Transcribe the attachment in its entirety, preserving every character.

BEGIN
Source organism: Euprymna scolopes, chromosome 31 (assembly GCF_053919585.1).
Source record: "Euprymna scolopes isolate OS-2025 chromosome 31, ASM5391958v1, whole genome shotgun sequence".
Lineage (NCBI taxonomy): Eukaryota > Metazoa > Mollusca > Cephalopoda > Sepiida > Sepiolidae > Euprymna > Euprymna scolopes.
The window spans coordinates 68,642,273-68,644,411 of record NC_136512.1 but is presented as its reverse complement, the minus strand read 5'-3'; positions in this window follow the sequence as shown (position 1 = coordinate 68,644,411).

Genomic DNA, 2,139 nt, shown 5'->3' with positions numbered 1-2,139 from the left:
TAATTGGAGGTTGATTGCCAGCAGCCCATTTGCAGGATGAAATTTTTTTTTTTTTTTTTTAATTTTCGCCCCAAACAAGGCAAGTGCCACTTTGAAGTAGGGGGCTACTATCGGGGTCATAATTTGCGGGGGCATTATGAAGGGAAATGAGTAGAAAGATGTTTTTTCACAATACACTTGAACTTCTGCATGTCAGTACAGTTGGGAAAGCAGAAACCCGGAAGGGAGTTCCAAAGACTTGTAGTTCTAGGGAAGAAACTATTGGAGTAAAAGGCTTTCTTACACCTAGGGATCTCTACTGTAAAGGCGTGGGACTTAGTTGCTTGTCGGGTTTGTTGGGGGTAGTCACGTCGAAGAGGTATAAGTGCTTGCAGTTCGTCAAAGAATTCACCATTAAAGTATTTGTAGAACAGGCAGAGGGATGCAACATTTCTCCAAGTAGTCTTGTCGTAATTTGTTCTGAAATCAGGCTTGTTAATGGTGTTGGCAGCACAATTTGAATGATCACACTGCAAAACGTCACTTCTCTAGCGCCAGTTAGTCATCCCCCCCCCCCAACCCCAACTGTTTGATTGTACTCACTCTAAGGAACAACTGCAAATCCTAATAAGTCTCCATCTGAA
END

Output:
Source organism: Euprymna scolopes, chromosome 31 (assembly GCF_053919585.1).
Source record: "Euprymna scolopes isolate OS-2025 chromosome 31, ASM5391958v1, whole genome shotgun sequence".
Lineage (NCBI taxonomy): Eukaryota > Metazoa > Mollusca > Cephalopoda > Sepiida > Sepiolidae > Euprymna > Euprymna scolopes.
The window spans coordinates 68,642,273-68,644,411 of record NC_136512.1 but is presented as its reverse complement, the minus strand read 5'-3'; positions in this window follow the sequence as shown (position 1 = coordinate 68,644,411).

Genomic DNA, 2,139 nt, shown 5'->3' with positions numbered 1-2,139 from the left:
TAATTGGAGGTTGATTGCCAGCAGCCCATTTGCAGGATGAAATTTTTTTTTTTTTTTTTTAATTTTCGCCCCAAACAAGGCAAGTGCCACTTTGAAGTAGGGGGCTACTATCGGGGTCATAATTTGCGGGGGCATTATGAAGGGAAATGAGTAGAAAGATGTTTTTTCACAATACACTTGAACTTCTGCATGTCAGTACAGTTGGGAAAGCAGAAACCCGGAAGGGAGTTCCAAAGACTTGTAGTTCTAGGGAAGAAACTATTGGAGTAAAAGGCTTTCTTACACCTAGGGATCTCTACTGTAAAGGCGTGGGACTTAGTTGCTTGTCGGGTTTGTTGGGGGTAGTCACGTCGAAGAGGTATAAGTGCTTGCAGTTCGTCAAAGAATTCACCATTAAAGTATTTGTAGAACAGGCAGAGGGATGCAACATTTCTCCAAGTAGTCTTGTCGTAATTTGTTCTGAAATCAGGCTTGTTAATGGTGTTGGCAGCACAATTTGAATGATCACACTGCAAAACGTCACTTCTCTAGCGCCAGTTAGTCATCCCCCCCCCCCAACCCCAACTGTTTGATTGTACTCACTCTAAGGAACAACTGCAAATCCTAATAAGTCTCCATCTGAA